Running Out of Time: Three Lessons From a Failed Fitness Startup

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Sara Friedman
Sara Friedman



When Matthew Knippen lost his running buddy to a cross-country move, the iOS developer made sure they could continue their healthy habit together: He built an app. 

Lessons from failure

The app enabled him to track his running mate’s speed and distance, and vice versa, allowing for some of the same motivation and encouragement that happens in person. The two enjoyed the experience so much that they wondered: “What would happen if there were 10 of us?”

So, along with his two co-founders, Kippen launched Charge Running in 2017, an app offering live running classes that users could take from any location. 

The startup aimed to be the Peloton of running: There were ~20 live classes taught by 15 coaches each day, and users could run as much or as little as they’d like.

The founders launched with $50k raised from friends and family — which took them from ideation to 100 active customers. Another $625k from an angel investment, $125k for winning Y Combinator’s 2021 batch, and $400k from various other investors brought Charge a total of $1.15m to build out the app. 

The app cost $30 a month for unlimited access to all classes, and at its peak had nearly 1.5k paying subscribers. The founders also brought in an additional revenue stream — accounting for 50 percent of its revenue — through B2B deals. 

When the pandemic hit, companies wanted ways to continue their running events, whether for charities or employee bonding. They were willing to pay Charge Running to hold those events remotely with runners all over the world.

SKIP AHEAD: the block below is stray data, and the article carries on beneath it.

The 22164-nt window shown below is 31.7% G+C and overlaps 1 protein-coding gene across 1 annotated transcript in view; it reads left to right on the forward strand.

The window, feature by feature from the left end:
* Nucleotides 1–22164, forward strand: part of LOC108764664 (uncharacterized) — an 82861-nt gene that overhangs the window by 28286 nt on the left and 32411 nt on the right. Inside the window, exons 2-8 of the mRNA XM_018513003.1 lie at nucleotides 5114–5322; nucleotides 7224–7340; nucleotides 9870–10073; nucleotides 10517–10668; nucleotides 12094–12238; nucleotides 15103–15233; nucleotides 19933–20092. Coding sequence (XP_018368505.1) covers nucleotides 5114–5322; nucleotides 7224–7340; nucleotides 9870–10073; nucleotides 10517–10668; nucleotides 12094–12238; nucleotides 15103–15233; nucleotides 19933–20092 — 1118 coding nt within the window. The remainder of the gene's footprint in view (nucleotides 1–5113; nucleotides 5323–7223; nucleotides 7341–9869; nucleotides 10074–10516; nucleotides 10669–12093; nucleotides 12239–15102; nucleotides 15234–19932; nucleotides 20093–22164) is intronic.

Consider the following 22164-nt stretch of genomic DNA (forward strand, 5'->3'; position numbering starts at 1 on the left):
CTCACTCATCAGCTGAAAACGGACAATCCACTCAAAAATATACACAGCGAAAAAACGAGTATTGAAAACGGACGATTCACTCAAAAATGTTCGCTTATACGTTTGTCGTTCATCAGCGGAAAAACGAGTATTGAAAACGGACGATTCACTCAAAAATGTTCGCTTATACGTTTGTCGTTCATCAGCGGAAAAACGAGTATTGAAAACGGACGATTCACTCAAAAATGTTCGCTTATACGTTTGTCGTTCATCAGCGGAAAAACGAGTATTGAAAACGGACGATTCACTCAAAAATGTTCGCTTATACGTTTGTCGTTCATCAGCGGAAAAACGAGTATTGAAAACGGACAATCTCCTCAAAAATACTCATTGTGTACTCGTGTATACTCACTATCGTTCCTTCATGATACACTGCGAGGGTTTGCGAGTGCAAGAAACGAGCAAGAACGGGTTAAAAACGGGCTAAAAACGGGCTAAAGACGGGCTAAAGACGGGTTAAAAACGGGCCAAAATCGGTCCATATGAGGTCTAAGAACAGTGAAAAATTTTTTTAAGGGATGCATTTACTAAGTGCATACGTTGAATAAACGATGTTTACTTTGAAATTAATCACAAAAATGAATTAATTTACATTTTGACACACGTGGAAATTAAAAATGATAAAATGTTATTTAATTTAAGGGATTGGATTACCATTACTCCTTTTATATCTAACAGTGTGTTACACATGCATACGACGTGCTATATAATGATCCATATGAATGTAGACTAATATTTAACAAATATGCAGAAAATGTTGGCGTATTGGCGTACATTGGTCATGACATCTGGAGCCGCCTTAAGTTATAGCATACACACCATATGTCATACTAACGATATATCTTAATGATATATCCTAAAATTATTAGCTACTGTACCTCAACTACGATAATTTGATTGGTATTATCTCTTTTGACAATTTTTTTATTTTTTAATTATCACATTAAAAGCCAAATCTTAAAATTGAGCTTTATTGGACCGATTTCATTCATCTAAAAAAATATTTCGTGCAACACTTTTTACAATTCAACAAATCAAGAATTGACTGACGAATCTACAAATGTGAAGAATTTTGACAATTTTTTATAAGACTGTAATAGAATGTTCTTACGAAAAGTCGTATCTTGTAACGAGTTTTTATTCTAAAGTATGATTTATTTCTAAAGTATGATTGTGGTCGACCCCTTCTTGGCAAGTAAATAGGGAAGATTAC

While the app started with good momentum, lack of funding led to a too-lean team, which slowed growth to a crawl and lost the startup some early adopters. 

On Dec. 31, 2021, Knippen and one of his co-founders officially stepped away from the business (his third co-founder would keep up with the project for six more months before shuttering). 

Below, Knippen shares the mistakes that led to Charge Running’s downfall as well as the lessons he learned along the way. 

Lesson 1: Follow your passion with like-minded founders. 

Though he was a casual runner, Knippen says he was never passionate about running itself. He cites this as one of his fatal flaws: “I tried getting into running four or five times and never ultimately succeeded,” he says. 

Without a natural passion for the business, Knippen’s commitment began decreasing as soon as he saw one co-founder leave for a new project. 

He and his remaining co-founder — who was also his sister — had to steer the ship, which brought to light the importance of being in sync with your co-founders. 

“Working with family can be difficult — there’s no way around that,” he says. “Our team also had very different levels of experience when it came to starting, running, and keeping a company going.”

Knippen recalls that their varied experience levels were a point of contention: Charge Running was not his first startup, while his co-founders were first-time entrepreneurs. This led to conflict among the team, often dividing the founders two against one. 

Lesson 2: Never stop listening to the customer. 

With Charge’s first 100 users, Knippen was constantly iterating the product to respond to customers’ feedback. 

When the data showed that a high number of users would sign up for a live class — but not attend — Knippen and his team began formulating theories and testing solutions.